A torrential downpour of rain Friday evening couldn’t dampen the spirits of North Kitsap High School’s Class of 2022 as 238 graduates received their diplomas and set foot toward their own respective journeys.
A packed house filled North Kitsap Stadium, which wasn’t possible the last few years due to COVID-19 restrictions. The ceremony was just over an hour and consisted of a welcome song from local tribal members, music by the high school band/choir, speeches from principal Megan Sawicki and valedictorians/salutatorians, diploma roll call and the turning of the tassels.
“More than ever, the future truly is unknown,” Sawicki said. “The world, and weather, are changing as quickly as we imagine. Who knows what the next ten years will bring. All I know Class of 2022 is that I feel confident that you are prepared to face this unknown future and pave a new path for all of us. You’ll create your own path forward, and I know you’ll do so splendidly.”
The principal shared some life tips. “If you can, travel,” she said. “Explore the world around you, and learn how people in other places live. See how beautiful our world is. Try not to take life too seriously. The responsibilities of adulting can get overwhelming sometimes. Remember to laugh. There’s no school for living life. Life doesn’t come with a manual. It barely even comes with a rulebook. You’ll just have to make it up like the rest of us. I wish you all the best that life has to offer.”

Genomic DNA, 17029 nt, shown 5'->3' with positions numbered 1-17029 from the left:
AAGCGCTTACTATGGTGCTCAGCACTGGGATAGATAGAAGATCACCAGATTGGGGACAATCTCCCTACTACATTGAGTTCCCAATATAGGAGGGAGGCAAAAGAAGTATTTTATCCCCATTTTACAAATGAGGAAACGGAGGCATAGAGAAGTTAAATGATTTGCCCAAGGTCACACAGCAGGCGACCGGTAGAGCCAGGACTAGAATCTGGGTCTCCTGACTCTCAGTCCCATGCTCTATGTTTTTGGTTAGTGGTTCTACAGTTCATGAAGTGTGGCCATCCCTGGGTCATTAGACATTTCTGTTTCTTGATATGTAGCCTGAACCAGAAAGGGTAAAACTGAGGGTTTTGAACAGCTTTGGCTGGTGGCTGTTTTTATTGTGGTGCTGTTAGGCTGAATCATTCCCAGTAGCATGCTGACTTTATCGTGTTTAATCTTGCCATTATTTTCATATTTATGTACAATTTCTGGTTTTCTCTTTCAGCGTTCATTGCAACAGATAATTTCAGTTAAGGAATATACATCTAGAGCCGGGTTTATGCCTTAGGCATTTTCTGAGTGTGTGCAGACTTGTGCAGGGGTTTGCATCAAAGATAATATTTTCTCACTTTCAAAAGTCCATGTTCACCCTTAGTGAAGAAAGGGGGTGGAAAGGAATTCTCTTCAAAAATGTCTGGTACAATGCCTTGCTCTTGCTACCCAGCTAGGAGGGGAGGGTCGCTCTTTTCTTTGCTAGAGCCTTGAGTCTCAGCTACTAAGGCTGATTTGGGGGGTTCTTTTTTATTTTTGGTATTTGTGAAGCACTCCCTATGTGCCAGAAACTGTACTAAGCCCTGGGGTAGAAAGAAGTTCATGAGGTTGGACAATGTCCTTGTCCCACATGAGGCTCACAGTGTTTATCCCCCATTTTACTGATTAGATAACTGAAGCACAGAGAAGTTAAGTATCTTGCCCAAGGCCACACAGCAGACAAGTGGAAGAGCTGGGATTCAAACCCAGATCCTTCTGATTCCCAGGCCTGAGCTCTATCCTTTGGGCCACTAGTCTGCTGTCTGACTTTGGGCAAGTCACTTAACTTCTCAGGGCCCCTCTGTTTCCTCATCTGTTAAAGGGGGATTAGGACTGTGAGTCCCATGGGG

Next to speak were the valedictorians and salutatorians, starting with one of the school’s baseball standouts, Dalton Brockett, whose motto was “go win your today.”
“Winning your day may look different from someone else winning their’s but both victories are equally important,” he said. “The value of your success can be determined by no one but yourself. If you’re putting your all into something it doesn’t matter how little the accomplishment is because no feat is too small.”
Valedictorian Jason Hart reflected on some of the tough situations the Class of 2022 has faced in recent years.
“The Spanish program imploded, Game of Thrones ended, social unrest rocked the world and life as we knew it came to an abrupt stop,” he said. “You can’t make your experiences go away so you may as well keep moving forward and use them.”
Salutatorian Kaiya Ochs reminded her class that they all have had different paths to graduation.
“We have all made different choices for where we are today,” she said. “Despite what some of you may have been through, you’re sitting here graduating. I’m leaving for college across the country, and I have absolutely no idea how that’s going to go. So when you go on and are faced with a decision or challenge, just know you are never stuck and absolutely nothing’s permanent.”